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‘Martin Scorsese directs like a lover’

Sir Ben Kingsley on working with the legendary filmmaker, Amitabh Bachchan and a Disney movie.

india Updated: May 30, 2010 13:08 IST
Roshmila Bhattacharya
Roshmila Bhattacharya
Hindustan Times

In marketing jargon, what is the USP of Martin Scorsese’s Shutter Island for the Indian audience ?
It’s a character-driven film, a dramatic, almost poetic examination of souls in deep crisis. The audiences I’ve interacted with in different parts of the world, have been swept along, not in the way of a 3D action thriller but in a psychological manner. They have felt the heartbeats and the pulses of these characters, and empathised with their anger, anxieties and triumphs. And since Indians are not afraid of emotions, I think they’d respond to the life-enhancing celluloid drama as positively.

Five years from now, what will you remember about Shutter Island?
Without giving away too much, I’d say, the last scene with Leonardo (Di Caprio). That one scene will stay with me forever. The film released in the UK in February and is coming to India on June 4. In the interim, a lot of people would have caught it on home video. May be, but a film like this needs to be watched with an audience, for its extraordinary quality of sound, music, just the spoken word alone, rather than by yourself on DVD. For me personally, it is like a great raga or a symphony. You don’t watch it alone, or leave half-way, but in a crowd and wait to hear it to the end.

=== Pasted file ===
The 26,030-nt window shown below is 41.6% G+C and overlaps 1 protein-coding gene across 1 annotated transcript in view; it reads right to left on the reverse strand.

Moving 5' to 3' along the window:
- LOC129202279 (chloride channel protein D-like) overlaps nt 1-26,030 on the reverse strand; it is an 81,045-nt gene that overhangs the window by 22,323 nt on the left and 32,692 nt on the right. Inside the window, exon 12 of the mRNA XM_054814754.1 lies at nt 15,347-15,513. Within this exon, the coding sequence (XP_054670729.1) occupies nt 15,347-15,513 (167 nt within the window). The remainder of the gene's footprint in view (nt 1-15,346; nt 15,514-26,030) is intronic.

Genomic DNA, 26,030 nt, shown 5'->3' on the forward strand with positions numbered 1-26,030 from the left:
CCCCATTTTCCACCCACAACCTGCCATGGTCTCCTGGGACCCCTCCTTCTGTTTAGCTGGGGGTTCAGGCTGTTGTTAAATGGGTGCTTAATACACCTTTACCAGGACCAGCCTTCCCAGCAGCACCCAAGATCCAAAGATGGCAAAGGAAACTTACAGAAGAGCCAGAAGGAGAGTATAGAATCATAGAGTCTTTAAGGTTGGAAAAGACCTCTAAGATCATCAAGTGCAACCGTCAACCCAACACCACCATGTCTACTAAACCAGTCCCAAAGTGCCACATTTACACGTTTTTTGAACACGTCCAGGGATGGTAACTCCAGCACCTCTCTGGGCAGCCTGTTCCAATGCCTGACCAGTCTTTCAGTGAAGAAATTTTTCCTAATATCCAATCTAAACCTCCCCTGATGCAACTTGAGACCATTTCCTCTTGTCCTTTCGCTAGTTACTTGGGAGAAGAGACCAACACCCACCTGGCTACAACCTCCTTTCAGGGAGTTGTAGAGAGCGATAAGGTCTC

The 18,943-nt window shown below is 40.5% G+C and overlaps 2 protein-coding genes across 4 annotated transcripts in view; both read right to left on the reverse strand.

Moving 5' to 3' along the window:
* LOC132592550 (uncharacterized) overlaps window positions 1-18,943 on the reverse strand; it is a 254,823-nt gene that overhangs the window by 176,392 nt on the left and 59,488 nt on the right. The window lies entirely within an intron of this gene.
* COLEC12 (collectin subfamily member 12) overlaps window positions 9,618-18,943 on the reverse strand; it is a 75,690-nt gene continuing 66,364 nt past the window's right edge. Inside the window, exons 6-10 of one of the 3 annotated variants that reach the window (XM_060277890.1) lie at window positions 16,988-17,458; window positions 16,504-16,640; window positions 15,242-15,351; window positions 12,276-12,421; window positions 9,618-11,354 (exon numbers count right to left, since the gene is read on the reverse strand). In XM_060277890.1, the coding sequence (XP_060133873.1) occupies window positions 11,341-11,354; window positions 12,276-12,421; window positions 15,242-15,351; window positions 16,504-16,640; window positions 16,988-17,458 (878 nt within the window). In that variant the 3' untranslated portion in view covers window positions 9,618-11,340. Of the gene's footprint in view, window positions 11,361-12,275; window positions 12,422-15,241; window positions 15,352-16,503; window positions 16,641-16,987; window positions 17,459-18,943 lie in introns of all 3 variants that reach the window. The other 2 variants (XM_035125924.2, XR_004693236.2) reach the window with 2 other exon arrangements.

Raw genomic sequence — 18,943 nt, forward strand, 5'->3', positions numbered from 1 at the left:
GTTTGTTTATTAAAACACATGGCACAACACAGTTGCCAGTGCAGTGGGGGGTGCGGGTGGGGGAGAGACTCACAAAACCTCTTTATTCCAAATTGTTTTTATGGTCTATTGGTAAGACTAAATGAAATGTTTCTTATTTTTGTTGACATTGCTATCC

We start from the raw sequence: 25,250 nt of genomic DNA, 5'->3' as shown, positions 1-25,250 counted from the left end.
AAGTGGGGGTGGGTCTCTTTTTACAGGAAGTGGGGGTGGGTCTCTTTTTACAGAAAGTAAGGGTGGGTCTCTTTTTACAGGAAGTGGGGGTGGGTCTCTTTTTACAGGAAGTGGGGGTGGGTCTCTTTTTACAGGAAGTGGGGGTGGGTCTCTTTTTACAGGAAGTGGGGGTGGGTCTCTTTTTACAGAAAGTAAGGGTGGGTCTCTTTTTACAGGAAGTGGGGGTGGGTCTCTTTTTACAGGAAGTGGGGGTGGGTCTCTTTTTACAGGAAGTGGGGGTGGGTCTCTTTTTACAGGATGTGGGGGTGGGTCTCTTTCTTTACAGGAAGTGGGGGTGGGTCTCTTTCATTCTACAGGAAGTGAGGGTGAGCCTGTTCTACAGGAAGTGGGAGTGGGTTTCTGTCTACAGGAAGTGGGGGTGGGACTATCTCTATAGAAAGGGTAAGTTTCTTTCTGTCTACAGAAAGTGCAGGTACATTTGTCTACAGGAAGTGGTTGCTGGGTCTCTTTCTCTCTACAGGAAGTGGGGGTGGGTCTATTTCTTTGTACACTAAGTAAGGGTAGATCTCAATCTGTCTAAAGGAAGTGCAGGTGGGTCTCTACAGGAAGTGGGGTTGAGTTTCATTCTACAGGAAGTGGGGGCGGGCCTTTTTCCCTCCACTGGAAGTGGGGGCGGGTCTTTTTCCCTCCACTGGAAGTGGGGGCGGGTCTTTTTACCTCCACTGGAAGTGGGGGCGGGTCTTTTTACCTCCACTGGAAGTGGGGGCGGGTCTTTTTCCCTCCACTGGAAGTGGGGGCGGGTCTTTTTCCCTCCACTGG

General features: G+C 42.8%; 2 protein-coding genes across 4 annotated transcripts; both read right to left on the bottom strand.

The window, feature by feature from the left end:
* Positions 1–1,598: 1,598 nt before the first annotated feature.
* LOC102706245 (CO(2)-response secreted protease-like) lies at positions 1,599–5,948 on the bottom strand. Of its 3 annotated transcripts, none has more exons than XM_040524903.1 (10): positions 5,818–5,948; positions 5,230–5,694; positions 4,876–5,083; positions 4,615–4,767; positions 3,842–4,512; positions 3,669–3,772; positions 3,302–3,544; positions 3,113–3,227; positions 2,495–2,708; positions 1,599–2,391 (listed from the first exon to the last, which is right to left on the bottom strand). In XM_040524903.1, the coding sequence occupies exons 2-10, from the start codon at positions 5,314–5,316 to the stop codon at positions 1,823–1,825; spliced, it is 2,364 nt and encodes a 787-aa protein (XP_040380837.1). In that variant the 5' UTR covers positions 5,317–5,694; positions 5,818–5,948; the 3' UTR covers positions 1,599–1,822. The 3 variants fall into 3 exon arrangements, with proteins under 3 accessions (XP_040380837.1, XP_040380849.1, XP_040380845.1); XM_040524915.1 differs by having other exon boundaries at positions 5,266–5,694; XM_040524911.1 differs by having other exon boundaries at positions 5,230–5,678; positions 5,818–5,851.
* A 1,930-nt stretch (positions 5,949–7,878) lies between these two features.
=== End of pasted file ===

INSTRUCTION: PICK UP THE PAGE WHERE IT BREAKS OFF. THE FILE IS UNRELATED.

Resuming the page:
This seems to be the Sir Ben Kingsley season. Last Friday, you had a release too, Disney’s Prince Of Persia—The Sands Of Time, in which you play the ‘nizam’.
(Laughs) Would you believe it, I completed both these films, back-to-back. I finished Prince Of Persia, returned to London, and a day later, started work on Shutter Island. And if Martin Scorcese is a long-time idol, then, Disney and I too go back to my early childhood.

What’s the first Disney movie you remember watching?
For that, I would have to go back a long, long way. I think it would be Fantasia.

It was interesting to see Caucasian actors speaking Queen’s English in a Persian setting.
For me it was perfect. I started my career in London’s Royal Shakespeare Company with plays like Julius Caesar and Hamlet. The first was set in Rome, the second in Denmark and the third in Italy. Yet, each time, we used plain English.

The other day, I was speaking to one of your old friends, Kabir Bedi, who has dubbed for you in the Hindi verson of Prince Of Persia…
Really? I’m delighted to hear that, give him a hug from me please. I can’t remember when I last met him but Kabir is a dear friend, a wonderful man and a generous actor.

You have already started work on another Scorcese film, The Invention Of Hugo Cabret.
Yes, I’m playing the Frenchman Georges Méliès, Martin’s hero. Like him, Martin too is consumed by the history of cinema. He’s done so much to restore films that have been destroyed. He could be the Georges Méliès of the 21st century. For me, it’s a privilege to be playing a pioneer of cinema while being directed by another.

Scorcese likes collaborating with actors with whom he’s on the same page with. Leonardo Di Caprio and he have already made four films together, Gangs of New York, The Aviator, The Departed and Shutter Island. And now it seems he’s found another soulmate in you.